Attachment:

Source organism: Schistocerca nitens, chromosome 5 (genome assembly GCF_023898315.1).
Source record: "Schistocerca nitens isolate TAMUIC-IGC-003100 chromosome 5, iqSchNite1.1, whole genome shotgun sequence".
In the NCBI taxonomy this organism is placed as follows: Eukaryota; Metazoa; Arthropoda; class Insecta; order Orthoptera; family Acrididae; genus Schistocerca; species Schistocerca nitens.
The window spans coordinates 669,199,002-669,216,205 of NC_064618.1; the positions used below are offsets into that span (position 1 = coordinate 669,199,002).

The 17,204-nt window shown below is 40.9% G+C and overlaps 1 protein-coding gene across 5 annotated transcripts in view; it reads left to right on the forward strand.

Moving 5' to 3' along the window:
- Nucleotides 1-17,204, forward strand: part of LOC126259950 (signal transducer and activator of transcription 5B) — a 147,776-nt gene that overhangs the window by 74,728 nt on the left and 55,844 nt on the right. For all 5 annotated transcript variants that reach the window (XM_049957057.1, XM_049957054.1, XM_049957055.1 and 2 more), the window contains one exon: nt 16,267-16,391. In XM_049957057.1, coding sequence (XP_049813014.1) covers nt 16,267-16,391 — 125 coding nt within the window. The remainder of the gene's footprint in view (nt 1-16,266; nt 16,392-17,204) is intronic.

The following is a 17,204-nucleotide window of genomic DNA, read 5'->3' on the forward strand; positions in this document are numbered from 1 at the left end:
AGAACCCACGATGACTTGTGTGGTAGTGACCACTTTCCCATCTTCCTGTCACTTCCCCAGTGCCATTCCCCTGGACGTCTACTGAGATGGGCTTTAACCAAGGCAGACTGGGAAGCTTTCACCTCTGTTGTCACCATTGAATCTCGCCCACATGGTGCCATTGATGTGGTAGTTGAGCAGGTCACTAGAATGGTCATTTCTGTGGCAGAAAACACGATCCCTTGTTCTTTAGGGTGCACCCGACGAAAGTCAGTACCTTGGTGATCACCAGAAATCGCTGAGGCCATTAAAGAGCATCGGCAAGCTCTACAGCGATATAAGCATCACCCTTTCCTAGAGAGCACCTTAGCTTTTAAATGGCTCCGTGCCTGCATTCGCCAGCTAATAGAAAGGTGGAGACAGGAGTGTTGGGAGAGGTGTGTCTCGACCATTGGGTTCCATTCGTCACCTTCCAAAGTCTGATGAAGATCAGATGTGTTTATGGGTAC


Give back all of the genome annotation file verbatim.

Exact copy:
Source organism: Schistocerca nitens, chromosome 5 (genome assembly GCF_023898315.1).
Source record: "Schistocerca nitens isolate TAMUIC-IGC-003100 chromosome 5, iqSchNite1.1, whole genome shotgun sequence".
In the NCBI taxonomy this organism is placed as follows: Eukaryota; Metazoa; Arthropoda; class Insecta; order Orthoptera; family Acrididae; genus Schistocerca; species Schistocerca nitens.
The window spans coordinates 669,199,002-669,216,205 of NC_064618.1; the positions used below are offsets into that span (position 1 = coordinate 669,199,002).

The 17,204-nt window shown below is 40.9% G+C and overlaps 1 protein-coding gene across 5 annotated transcripts in view; it reads left to right on the forward strand.

Moving 5' to 3' along the window:
- Nucleotides 1-17,204, forward strand: part of LOC126259950 (signal transducer and activator of transcription 5B) — a 147,776-nt gene that overhangs the window by 74,728 nt on the left and 55,844 nt on the right. For all 5 annotated transcript variants that reach the window (XM_049957057.1, XM_049957054.1, XM_049957055.1 and 2 more), the window contains one exon: nt 16,267-16,391. In XM_049957057.1, coding sequence (XP_049813014.1) covers nt 16,267-16,391 — 125 coding nt within the window. The remainder of the gene's footprint in view (nt 1-16,266; nt 16,392-17,204) is intronic.

The following is a 17,204-nucleotide window of genomic DNA, read 5'->3' on the forward strand; positions in this document are numbered from 1 at the left end:
AGAACCCACGATGACTTGTGTGGTAGTGACCACTTTCCCATCTTCCTGTCACTTCCCCAGTGCCATTCCCCTGGACGTCTACTGAGATGGGCTTTAACCAAGGCAGACTGGGAAGCTTTCACCTCTGTTGTCACCATTGAATCTCGCCCACATGGTGCCATTGATGTGGTAGTTGAGCAGGTCACTAGAATGGTCATTTCTGTGGCAGAAAACACGATCCCTTGTTCTTTAGGGTGCACCCGACGAAAGTCAGTACCTTGGTGATCACCAGAAATCGCTGAGGCCATTAAAGAGCATCGGCAAGCTCTACAGCGATATAAGCATCACCCTTTCCTAGAGAGCACCTTAGCTTTTAAATGGCTCCGTGCCTGCATTCGCCAGCTAATAGAAAGGTGGAGACAGGAGTGTTGGGAGAGGTGTGTCTCGACCATTGGGTTCCATTCGTCACCTTCCAAAGTCTGATGAAGATCAGATGTGTTTATGGGTAC